Theater Review: “The Conference of the Birds” at Folger Theatre

A 12th-century fable makes for a creative and often mesmerizing spectacle.
An aerial view of the birds in flight in The Conference of the Birds. Photograph by Jeff Malet.
An aerial view of the birds in flight in The Conference of the Birds. Photograph by Jeff Malet.

Brave is the director who tries to take on
Peter Brook. “The horror of someone trying to reproduce what I once did appalls me,” said the
legendary British director last year, at the age of 85. But in
The Conference of the Birds, currently playing at the Folger Theatre, director
Aaron Posner doesn’t ape Brook so much as pay homage to him, and the result is a gorgeous, whirling,
harmonious spectacle.

A 12th-century epic fable about a group of birds who set out on a quest for spiritual
enlightenment (representing the mystical intentions of Sufism),
Conference was adapted for the stage by Brook and Jane-Claude Carrière in 1979. The pair took
the play to Africa, where its cast—including a young Helen Mirren—hoped to reinvent
theater by presenting the show to audiences who had never seen it and had no preconceptions
of what it should be. (They also later performed it in New York and Paris.) Posner
has no such luck. Staged in the Folger’s immaculately historic surroundings, this

Conference is less about breaking traditions (even if it’s a shift in style from the Folger’s
usual programming) and more about having fun with the show and the opportunities it
presents for movement and physicality.

Leading the birds on their journey to find the Simorgh, who they hope will represent
transcendence, is the Hoopoe (Patty Gallagher), a composed and gravely intent cult leader of sorts who pulls the group out of their
comfortable but meaningless lives. “You think you have the almond, but all you have
is the shell,” she tells the parrot, comfortable in his cage. And to the peacock,
strutting in his coat of many colors: “Your kingdom is hardly a drop in the ocean,
so why not have the ocean?”

If this kind of New Agey mystical speak offends you, or feels tired in our era of
bikram yoga and Deepak Chopra, it’s the least important part of the production. The
story is really just an excuse for the actors to show off their skills, from timid
sparrow
Britt Duff’s gift with a ukelele to
Celeste Jones (the Dove) and
Jessica Frances Dukes’s (the Peacock) phenomenal singing voices. The cast sing one number with the resounding
spirit of a church revival, and then shift tone completely toward a mesmerizing indie-tinged
ballad when the Nightingale (Annapurna Sriram) begins her song.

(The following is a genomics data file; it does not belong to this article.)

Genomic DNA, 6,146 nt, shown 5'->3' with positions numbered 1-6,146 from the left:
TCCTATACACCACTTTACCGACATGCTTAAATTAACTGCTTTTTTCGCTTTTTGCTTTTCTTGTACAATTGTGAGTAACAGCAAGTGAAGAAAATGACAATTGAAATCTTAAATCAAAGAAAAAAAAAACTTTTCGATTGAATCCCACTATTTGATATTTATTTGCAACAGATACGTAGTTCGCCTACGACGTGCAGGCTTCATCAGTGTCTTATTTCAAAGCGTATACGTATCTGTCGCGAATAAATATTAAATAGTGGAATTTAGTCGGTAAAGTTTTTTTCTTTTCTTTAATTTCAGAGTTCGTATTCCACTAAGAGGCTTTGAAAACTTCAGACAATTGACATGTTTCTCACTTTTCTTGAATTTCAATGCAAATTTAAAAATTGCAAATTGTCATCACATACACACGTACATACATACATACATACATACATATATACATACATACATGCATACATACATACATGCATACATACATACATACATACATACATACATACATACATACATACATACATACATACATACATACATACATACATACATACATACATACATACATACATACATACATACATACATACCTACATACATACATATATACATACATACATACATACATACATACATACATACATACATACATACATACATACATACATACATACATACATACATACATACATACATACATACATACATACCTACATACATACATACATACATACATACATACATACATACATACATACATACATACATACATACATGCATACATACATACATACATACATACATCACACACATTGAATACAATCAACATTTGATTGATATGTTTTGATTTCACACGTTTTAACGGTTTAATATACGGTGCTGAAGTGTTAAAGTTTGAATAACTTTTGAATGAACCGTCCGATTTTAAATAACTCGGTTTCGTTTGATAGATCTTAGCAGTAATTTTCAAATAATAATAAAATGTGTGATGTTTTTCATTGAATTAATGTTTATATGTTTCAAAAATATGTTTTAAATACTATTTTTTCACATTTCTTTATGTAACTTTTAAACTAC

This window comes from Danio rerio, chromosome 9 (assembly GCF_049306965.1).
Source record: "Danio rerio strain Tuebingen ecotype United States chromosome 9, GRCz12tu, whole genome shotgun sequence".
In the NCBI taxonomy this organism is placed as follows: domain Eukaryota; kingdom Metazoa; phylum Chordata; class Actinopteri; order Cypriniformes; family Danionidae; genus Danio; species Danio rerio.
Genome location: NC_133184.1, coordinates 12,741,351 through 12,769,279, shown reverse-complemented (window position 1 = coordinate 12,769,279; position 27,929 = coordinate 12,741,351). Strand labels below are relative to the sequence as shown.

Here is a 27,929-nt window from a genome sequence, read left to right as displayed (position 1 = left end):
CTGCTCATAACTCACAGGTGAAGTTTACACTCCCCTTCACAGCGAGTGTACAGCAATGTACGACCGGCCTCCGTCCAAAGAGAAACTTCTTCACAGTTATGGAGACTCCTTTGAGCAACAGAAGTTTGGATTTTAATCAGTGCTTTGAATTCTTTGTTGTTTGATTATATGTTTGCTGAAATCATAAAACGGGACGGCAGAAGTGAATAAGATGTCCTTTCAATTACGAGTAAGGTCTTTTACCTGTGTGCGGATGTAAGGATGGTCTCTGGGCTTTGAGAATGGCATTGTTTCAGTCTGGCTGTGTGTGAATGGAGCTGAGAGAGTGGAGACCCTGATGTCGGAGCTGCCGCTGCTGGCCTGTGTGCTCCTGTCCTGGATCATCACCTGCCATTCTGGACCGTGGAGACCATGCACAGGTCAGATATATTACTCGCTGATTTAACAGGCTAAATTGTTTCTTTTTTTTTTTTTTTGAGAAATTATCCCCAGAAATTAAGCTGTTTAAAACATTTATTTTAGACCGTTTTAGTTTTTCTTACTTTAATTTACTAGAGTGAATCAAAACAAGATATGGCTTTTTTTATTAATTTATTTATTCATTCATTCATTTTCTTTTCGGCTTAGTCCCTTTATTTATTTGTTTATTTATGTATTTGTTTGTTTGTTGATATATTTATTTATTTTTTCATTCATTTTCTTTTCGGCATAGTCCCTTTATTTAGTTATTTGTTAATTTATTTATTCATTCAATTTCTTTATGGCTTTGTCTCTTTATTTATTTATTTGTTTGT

Accompanying his own original compositions is Helen Hayes Award winner
Tom Teasley, who sits, as usual, above the stage in his own bird’s nest of sorts and provides
a cornucopia of different sound effects. His presence during the show is less prominent
than in Constellation Theatre’s 2011 production of
The Green Bird, during which he beatboxed, sawed, tapped, and plucked his way through the play as
one of its most integral components, but the subtleties of his work in
Conference are almost more rewarding. This is, above all, an ensemble piece, with each different
element layered over another to create an absorbing whole.

Decked out in AllSaints-like hipster faux-rags by costume designer
Olivera Gajic, and ducking their way in and out of a burlap-and-mirrors set by
Meghan Raham, the actors sometimes look for all the world like post-apocalyptic survivors playing
an elaborate game of hide-and-seek. But the minimally intrusive design elements allow
the storytelling to shine, which it does through Posner’s creative, often funny direction
and
Erika Chong Shuch’s choreography. The Duck (Katie deBuys) wags her legs, the Magpie (Jens Rasmussen) cocks his head, and the Heron (Tiffany Rachelle Stewart) stands proudly and elegantly aloof from the rest. When the birds fly together, through
dark valleys and over long distances, there’s no suspension of disbelief necessary
to see them as a flock of ascending creatures in flight.

Does the production reveal new spiritual truths or shine a light on the veiled mysteries
of the human soul? Not really. But it’s a moving, effective, and entertaining testament
to the potential of theater, which was presumably Posner’s intention all along.

The Conference of the Birds
is at the Folger Theatre through November 25. Running time is about one hour and
40 minutes, including one intermission. Tickets ($30 to $68) are available through
the Folger’s website.

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